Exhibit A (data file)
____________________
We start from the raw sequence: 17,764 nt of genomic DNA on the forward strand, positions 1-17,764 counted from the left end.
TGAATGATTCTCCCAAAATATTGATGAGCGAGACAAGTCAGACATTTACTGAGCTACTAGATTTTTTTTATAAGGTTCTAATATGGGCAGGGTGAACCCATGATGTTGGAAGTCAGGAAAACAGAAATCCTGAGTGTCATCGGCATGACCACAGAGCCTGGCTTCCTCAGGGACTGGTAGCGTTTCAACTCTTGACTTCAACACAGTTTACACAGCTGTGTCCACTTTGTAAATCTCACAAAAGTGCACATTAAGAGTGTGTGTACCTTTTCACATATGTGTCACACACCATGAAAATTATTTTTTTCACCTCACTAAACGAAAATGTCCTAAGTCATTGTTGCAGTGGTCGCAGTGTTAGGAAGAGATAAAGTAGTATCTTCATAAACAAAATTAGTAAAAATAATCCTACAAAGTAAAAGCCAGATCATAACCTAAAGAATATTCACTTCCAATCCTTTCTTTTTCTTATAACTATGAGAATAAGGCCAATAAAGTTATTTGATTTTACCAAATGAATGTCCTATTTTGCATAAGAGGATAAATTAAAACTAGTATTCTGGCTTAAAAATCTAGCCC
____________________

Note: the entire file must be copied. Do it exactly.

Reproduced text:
We start from the raw sequence: 17,764 nt of genomic DNA on the forward strand, positions 1-17,764 counted from the left end.
TGAATGATTCTCCCAAAATATTGATGAGCGAGACAAGTCAGACATTTACTGAGCTACTAGATTTTTTTTATAAGGTTCTAATATGGGCAGGGTGAACCCATGATGTTGGAAGTCAGGAAAACAGAAATCCTGAGTGTCATCGGCATGACCACAGAGCCTGGCTTCCTCAGGGACTGGTAGCGTTTCAACTCTTGACTTCAACACAGTTTACACAGCTGTGTCCACTTTGTAAATCTCACAAAAGTGCACATTAAGAGTGTGTGTACCTTTTCACATATGTGTCACACACCATGAAAATTATTTTTTTCACCTCACTAAACGAAAATGTCCTAAGTCATTGTTGCAGTGGTCGCAGTGTTAGGAAGAGATAAAGTAGTATCTTCATAAACAAAATTAGTAAAAATAATCCTACAAAGTAAAAGCCAGATCATAACCTAAAGAATATTCACTTCCAATCCTTTCTTTTTCTTATAACTATGAGAATAAGGCCAATAAAGTTATTTGATTTTACCAAATGAATGTCCTATTTTGCATAAGAGGATAAATTAAAACTAGTATTCTGGCTTAAAAATCTAGCCC